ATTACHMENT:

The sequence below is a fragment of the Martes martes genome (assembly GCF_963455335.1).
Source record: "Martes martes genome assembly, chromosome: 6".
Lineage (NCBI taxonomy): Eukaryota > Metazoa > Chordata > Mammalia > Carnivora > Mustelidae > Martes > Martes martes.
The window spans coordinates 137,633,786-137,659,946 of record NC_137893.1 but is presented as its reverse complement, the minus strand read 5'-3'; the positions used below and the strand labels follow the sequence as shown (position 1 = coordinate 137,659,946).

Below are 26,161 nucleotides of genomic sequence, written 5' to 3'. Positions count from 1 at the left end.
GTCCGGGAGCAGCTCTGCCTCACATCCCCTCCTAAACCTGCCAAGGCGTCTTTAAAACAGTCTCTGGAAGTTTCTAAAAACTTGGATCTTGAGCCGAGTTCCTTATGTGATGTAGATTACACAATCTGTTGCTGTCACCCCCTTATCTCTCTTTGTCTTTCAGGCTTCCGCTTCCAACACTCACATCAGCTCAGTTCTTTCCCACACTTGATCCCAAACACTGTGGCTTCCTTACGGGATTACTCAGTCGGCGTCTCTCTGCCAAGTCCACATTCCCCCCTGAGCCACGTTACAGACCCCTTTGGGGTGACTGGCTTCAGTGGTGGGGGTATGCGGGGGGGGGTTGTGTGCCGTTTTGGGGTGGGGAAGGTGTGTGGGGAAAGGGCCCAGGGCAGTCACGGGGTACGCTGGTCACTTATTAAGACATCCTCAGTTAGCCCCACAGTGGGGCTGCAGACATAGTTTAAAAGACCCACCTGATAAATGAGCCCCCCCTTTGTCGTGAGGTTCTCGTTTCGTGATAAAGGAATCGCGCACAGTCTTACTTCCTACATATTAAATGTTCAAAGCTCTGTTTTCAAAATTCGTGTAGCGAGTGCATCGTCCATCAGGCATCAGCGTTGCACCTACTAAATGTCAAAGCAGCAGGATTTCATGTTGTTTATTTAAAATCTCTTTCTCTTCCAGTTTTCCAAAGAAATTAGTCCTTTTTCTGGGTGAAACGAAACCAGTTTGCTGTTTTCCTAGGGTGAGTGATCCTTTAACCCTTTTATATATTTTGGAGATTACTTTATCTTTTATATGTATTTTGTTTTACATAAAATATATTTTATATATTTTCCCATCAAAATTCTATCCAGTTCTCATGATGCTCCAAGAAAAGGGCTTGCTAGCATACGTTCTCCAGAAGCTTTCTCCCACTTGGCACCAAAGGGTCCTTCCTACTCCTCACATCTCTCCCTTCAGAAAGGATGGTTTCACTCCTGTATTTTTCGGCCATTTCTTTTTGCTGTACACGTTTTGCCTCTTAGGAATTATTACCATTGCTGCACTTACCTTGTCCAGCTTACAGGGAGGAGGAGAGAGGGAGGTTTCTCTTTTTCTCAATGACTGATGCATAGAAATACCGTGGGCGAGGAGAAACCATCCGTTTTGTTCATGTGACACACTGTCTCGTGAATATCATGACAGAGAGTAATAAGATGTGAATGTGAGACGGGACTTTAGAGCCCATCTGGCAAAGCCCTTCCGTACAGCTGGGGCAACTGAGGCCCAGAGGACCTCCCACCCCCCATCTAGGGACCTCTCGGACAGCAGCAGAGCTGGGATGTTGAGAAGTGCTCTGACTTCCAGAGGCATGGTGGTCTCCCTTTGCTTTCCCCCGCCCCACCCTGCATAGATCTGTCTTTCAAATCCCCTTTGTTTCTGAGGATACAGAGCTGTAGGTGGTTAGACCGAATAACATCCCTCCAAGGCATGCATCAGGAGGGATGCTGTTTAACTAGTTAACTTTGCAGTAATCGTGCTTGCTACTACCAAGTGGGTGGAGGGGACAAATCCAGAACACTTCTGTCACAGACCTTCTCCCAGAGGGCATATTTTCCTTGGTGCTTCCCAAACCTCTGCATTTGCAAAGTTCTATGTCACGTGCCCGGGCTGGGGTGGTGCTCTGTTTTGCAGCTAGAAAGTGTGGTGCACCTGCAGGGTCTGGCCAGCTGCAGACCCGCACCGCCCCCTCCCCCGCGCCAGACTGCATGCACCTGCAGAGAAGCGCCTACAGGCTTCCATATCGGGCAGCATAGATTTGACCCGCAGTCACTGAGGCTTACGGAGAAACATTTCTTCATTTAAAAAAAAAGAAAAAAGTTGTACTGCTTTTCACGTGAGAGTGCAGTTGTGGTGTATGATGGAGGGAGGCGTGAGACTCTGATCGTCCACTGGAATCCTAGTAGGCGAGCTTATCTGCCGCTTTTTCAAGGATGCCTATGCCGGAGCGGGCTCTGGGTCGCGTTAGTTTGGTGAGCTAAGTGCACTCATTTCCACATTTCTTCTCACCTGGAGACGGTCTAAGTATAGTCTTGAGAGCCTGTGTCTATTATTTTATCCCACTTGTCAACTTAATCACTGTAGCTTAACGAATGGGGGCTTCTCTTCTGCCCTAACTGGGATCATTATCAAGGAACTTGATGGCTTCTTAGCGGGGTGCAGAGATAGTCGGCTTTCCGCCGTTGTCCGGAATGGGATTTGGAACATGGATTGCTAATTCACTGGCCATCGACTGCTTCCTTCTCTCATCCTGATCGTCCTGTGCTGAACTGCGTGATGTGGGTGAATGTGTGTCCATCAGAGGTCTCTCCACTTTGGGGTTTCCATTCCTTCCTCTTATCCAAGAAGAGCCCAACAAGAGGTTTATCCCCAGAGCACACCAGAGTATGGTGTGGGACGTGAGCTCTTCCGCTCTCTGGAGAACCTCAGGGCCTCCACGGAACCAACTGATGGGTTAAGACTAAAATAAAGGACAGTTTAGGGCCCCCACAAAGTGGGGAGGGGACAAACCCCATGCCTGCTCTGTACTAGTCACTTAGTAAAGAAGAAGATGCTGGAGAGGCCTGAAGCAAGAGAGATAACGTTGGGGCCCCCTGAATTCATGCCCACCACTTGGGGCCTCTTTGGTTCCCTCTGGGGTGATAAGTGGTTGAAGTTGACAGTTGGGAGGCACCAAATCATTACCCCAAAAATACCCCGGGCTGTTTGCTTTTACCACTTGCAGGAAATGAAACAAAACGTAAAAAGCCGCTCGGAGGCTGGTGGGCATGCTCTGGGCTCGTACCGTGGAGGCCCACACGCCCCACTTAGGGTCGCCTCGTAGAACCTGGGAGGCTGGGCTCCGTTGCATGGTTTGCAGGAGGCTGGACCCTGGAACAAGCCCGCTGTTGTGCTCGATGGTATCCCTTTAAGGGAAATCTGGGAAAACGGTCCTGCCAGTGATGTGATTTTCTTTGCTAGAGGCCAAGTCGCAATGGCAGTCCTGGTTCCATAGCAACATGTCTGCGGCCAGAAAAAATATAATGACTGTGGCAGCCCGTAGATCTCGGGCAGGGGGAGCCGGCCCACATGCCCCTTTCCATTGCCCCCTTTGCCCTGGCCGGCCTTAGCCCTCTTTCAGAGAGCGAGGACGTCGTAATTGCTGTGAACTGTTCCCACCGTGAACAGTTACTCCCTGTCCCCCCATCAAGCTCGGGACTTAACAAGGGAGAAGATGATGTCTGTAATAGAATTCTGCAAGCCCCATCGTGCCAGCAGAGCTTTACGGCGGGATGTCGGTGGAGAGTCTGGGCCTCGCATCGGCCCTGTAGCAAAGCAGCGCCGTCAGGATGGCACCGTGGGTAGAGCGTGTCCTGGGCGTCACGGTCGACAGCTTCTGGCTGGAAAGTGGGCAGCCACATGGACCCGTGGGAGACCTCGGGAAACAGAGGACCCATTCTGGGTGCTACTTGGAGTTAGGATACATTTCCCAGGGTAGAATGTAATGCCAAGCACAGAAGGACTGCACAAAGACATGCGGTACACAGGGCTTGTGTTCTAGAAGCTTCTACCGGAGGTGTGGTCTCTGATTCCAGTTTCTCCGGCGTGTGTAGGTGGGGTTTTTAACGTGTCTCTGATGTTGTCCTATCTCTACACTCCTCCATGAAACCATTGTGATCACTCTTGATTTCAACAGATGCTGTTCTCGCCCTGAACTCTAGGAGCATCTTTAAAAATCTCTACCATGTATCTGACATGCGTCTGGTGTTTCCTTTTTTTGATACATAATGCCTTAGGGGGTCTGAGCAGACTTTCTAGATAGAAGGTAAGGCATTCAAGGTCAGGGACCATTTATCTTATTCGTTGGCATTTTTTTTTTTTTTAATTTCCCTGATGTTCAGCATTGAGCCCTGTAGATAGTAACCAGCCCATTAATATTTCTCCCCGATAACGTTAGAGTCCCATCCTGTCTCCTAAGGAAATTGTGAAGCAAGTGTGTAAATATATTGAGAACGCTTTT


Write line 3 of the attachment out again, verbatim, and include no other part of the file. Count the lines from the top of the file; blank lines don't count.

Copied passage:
Lineage (NCBI taxonomy): Eukaryota > Metazoa > Chordata > Mammalia > Carnivora > Mustelidae > Martes > Martes martes.